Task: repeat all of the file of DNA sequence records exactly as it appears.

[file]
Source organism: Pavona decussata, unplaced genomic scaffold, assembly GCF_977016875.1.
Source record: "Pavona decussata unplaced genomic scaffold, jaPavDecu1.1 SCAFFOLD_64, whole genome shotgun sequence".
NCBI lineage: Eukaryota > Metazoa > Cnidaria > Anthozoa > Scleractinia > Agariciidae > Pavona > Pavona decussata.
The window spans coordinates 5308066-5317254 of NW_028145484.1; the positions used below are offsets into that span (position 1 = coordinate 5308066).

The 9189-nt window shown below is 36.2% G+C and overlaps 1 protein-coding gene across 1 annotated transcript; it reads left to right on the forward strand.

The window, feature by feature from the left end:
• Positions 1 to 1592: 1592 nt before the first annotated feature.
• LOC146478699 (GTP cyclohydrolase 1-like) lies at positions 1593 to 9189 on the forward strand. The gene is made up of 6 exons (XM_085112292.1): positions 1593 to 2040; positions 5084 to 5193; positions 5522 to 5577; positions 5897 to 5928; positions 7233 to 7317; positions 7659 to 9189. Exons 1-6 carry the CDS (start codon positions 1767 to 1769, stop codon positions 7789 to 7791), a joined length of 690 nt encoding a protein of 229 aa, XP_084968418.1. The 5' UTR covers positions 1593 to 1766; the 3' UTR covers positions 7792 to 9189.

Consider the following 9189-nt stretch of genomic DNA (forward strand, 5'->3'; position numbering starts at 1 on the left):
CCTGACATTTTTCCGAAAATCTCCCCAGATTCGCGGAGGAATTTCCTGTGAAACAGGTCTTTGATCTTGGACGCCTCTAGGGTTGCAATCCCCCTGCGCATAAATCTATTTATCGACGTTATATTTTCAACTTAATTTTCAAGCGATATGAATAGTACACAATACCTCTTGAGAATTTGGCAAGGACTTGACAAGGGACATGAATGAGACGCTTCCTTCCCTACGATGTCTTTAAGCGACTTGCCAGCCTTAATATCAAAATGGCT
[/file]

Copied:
Source organism: Pavona decussata, unplaced genomic scaffold, assembly GCF_977016875.1.
Source record: "Pavona decussata unplaced genomic scaffold, jaPavDecu1.1 SCAFFOLD_64, whole genome shotgun sequence".
NCBI lineage: Eukaryota > Metazoa > Cnidaria > Anthozoa > Scleractinia > Agariciidae > Pavona > Pavona decussata.
The window spans coordinates 5308066-5317254 of NW_028145484.1; the positions used below are offsets into that span (position 1 = coordinate 5308066).

The 9189-nt window shown below is 36.2% G+C and overlaps 1 protein-coding gene across 1 annotated transcript; it reads left to right on the forward strand.

The window, feature by feature from the left end:
• Positions 1 to 1592: 1592 nt before the first annotated feature.
• LOC146478699 (GTP cyclohydrolase 1-like) lies at positions 1593 to 9189 on the forward strand. The gene is made up of 6 exons (XM_085112292.1): positions 1593 to 2040; positions 5084 to 5193; positions 5522 to 5577; positions 5897 to 5928; positions 7233 to 7317; positions 7659 to 9189. Exons 1-6 carry the CDS (start codon positions 1767 to 1769, stop codon positions 7789 to 7791), a joined length of 690 nt encoding a protein of 229 aa, XP_084968418.1. The 5' UTR covers positions 1593 to 1766; the 3' UTR covers positions 7792 to 9189.

Consider the following 9189-nt stretch of genomic DNA (forward strand, 5'->3'; position numbering starts at 1 on the left):
CCTGACATTTTTCCGAAAATCTCCCCAGATTCGCGGAGGAATTTCCTGTGAAACAGGTCTTTGATCTTGGACGCCTCTAGGGTTGCAATCCCCCTGCGCATAAATCTATTTATCGACGTTATATTTTCAACTTAATTTTCAAGCGATATGAATAGTACACAATACCTCTTGAGAATTTGGCAAGGACTTGACAAGGGACATGAATGAGACGCTTCCTTCCCTACGATGTCTTTAAGCGACTTGCCAGCCTTAATATCAAAATGGCT